“Colombiano,” by Rusty Young

“Colombiano” by Rusty Young is a very long novel, at nearly 700 pages. At times, it is repetitive and in the opinion of this reader it could have used have serious editing. Putting aside those concerns, it is an engrossing novel, with richly developed characters, and a plot that is both relevant and edge of your seat mesmerizing.

The story depicts the conflict between the the army and the Guerrilla groups in Colombia and the horrifying recruitment of children into these groups and the insane violence they encounter. The story, though fictional, is based on interviews the author conducted with these child soldiers, and the descriptions are so vivid and the story so compelling that one cannot imagine the author relied on just the interviews. Writing like this usually, if not always, comes from real life experiences.

The protagonist is 15 year old Pedro Gutiérrez. He is the son of a farmer, who he loves dearly, and loves helping out on the farm and one day hopes to inherit the property. He also has a girlfriend named Camila who he also loves. In short, he is a happy fifteen year old, but all that changes when his father is executed in front of him by Guerrilla soldiers, and to make things worse he and his mother are banished from their farm and left with no income.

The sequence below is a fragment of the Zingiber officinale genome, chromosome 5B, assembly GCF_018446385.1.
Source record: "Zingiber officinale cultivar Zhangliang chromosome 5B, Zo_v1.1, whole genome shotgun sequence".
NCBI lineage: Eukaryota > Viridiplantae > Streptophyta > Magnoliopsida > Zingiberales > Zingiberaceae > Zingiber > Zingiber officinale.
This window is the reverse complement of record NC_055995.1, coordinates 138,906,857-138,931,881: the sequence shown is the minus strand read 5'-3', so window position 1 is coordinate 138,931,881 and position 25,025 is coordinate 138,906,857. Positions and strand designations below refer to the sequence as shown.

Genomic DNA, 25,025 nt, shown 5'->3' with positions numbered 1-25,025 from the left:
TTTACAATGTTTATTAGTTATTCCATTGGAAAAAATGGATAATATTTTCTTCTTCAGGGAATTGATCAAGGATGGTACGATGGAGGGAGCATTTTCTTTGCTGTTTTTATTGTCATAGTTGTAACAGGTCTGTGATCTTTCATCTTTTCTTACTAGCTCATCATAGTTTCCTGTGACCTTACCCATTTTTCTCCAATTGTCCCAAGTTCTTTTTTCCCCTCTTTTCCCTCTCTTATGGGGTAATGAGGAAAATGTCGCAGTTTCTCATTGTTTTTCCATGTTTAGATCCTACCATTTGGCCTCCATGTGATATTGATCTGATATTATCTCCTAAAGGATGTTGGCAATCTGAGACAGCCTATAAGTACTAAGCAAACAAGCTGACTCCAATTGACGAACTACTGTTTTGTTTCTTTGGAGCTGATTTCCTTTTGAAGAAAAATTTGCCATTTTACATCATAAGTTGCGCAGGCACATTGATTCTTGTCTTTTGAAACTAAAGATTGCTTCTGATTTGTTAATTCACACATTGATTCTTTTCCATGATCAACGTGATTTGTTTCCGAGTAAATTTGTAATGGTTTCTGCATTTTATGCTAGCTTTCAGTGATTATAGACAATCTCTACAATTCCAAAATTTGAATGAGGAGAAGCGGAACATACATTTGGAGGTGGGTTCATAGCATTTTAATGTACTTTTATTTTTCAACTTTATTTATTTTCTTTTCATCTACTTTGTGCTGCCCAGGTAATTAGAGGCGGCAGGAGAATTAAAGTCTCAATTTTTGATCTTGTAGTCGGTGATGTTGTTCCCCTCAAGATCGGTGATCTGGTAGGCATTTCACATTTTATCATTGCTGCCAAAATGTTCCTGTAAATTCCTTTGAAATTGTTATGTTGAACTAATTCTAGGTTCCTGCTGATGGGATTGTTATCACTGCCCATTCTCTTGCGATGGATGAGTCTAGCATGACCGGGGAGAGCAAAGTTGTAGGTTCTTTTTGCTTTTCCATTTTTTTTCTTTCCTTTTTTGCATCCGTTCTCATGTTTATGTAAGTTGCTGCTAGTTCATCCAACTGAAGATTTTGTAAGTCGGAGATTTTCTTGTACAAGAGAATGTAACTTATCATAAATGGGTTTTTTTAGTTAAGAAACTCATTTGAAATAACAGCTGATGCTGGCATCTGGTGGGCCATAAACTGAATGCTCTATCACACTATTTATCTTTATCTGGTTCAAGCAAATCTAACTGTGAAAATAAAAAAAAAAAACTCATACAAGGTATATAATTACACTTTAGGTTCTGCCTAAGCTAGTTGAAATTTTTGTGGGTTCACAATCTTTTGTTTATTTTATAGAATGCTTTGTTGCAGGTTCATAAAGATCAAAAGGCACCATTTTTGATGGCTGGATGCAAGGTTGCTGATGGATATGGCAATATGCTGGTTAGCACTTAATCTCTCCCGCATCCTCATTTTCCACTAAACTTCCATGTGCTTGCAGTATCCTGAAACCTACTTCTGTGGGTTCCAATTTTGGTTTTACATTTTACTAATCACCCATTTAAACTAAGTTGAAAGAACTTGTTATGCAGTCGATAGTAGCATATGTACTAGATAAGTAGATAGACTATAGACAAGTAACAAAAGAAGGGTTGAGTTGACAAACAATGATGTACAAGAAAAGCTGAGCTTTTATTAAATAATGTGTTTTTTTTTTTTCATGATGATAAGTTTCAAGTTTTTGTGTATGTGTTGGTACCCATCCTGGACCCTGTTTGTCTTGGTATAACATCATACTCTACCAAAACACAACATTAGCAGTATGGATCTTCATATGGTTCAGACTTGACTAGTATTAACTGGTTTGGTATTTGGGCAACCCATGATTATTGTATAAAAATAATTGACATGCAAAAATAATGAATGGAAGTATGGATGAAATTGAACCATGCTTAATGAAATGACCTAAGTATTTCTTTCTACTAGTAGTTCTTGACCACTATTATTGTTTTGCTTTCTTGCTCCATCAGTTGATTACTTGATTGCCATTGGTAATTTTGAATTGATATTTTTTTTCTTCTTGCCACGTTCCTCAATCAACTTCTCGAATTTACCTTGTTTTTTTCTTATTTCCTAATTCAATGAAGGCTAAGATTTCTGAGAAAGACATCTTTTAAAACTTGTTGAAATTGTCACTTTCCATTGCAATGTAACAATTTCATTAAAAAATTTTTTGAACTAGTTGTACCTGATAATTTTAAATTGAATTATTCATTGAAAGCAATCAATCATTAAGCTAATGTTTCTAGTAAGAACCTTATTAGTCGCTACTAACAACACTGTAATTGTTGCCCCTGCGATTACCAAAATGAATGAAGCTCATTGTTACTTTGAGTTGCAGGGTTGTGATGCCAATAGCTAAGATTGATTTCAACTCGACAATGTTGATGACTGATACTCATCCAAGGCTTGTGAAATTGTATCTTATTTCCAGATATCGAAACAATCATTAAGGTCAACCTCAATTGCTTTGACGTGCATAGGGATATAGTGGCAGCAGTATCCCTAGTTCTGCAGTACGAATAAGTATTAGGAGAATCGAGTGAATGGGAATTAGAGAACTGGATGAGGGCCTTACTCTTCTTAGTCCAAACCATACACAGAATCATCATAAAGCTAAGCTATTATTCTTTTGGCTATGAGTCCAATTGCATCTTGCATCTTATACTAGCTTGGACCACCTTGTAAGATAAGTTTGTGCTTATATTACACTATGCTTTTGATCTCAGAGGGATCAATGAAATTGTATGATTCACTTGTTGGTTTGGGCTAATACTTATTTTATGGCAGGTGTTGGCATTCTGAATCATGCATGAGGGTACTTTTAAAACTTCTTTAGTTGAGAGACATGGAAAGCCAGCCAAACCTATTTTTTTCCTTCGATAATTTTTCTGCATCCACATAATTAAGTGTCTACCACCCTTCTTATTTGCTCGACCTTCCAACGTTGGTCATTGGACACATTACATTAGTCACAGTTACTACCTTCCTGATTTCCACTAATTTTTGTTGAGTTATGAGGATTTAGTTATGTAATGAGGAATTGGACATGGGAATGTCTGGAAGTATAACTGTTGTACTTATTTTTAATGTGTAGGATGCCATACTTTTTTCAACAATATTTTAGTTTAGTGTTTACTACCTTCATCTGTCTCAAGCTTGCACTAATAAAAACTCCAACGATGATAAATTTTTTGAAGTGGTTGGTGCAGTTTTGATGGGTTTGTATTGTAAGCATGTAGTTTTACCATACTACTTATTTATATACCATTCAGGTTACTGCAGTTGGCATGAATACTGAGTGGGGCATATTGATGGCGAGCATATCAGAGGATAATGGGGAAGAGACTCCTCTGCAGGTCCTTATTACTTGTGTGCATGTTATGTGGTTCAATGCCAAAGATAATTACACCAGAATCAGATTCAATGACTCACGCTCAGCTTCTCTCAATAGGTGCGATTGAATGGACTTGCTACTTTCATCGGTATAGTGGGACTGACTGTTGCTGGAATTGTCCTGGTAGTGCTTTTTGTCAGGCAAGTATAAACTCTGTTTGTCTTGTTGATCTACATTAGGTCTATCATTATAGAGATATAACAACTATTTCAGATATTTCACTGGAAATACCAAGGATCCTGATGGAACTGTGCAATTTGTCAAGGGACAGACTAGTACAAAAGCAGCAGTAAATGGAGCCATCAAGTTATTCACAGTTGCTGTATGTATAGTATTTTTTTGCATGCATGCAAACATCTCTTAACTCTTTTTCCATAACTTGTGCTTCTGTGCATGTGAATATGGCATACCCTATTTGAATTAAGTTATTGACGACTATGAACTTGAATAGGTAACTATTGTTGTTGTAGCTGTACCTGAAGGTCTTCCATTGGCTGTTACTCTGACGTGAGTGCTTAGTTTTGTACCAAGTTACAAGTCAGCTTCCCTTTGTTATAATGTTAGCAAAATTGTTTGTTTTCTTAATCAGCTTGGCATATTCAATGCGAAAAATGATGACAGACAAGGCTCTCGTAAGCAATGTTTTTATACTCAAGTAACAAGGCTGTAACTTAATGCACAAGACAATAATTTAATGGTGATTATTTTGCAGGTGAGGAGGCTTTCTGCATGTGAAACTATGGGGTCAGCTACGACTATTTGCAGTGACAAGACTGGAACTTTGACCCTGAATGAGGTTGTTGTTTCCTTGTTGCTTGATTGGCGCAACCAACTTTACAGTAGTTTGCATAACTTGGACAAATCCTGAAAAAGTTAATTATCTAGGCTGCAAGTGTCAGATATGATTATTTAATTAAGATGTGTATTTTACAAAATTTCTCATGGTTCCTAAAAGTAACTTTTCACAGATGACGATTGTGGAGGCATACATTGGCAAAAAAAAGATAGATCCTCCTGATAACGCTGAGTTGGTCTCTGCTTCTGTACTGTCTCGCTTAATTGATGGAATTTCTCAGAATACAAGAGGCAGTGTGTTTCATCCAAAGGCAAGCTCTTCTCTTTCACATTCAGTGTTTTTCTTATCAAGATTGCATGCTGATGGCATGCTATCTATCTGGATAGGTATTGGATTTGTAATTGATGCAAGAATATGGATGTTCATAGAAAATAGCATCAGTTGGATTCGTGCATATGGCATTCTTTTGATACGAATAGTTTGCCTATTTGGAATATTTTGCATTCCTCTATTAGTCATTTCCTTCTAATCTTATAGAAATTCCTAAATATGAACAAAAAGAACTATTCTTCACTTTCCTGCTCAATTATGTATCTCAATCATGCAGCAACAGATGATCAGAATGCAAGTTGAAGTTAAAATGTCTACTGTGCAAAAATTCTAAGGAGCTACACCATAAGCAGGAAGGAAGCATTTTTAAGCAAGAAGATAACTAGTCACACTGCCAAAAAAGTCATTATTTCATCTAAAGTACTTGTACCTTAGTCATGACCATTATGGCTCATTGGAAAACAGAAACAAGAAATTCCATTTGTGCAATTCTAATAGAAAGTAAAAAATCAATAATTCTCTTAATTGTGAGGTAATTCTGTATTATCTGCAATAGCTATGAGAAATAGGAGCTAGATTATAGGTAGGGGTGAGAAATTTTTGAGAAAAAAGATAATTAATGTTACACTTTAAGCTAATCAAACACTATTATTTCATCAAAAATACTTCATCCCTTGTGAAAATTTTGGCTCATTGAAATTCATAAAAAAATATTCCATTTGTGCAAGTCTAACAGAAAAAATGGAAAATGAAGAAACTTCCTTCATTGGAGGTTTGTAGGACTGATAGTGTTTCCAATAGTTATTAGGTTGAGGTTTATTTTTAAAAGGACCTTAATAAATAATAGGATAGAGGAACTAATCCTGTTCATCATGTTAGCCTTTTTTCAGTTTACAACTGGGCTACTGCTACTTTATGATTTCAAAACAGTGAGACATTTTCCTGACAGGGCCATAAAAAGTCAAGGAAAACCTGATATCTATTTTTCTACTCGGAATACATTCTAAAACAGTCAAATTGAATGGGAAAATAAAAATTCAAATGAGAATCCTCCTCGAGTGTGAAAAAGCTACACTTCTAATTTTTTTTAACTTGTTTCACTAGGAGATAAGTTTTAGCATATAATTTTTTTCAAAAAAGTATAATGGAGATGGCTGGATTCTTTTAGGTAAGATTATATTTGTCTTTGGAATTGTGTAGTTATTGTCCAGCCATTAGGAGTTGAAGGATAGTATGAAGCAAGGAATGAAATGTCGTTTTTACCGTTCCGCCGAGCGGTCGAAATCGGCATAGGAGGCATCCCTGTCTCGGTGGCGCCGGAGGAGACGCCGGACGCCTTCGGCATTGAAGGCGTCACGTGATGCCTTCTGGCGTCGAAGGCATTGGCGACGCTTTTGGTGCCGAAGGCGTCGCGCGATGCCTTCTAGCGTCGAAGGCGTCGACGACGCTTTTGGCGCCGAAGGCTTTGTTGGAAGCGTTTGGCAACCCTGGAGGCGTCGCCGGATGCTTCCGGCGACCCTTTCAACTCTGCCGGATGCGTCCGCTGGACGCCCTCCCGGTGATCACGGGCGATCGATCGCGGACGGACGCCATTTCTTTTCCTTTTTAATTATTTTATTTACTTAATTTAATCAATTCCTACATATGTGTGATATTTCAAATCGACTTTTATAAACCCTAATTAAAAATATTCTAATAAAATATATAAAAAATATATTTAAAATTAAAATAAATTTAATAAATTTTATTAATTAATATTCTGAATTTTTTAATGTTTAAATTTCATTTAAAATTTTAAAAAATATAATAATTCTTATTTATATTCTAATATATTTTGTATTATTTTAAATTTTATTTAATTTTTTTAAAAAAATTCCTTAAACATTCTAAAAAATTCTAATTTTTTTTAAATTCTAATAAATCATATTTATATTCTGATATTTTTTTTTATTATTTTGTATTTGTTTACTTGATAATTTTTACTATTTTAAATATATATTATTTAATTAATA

Pedro swears revenge and together with his best friend Palillo, they join a illegal Paramilitary black ops organization and, in turn, it turns him into the killer he needs to be in order to revenge the death of his father.

We follow Pedro as he moves up the ranks in the paramilitary organization, experiencing one crazy, intense mission after another, but it’s his determination to revenge and kill those who took part in his father’s death that carries this fascinating story to its conclusion.

This is a really good book and it is hard not to get emotionally involved, and it is not all violence and killing, but at times quite tender as Camila is always somewhere in the background.

I was asked if I would like to review this book by Lily Green at Havelock & Baker Publishing. I said yes, and this is an honest review.51hASbClM3L._SY445_

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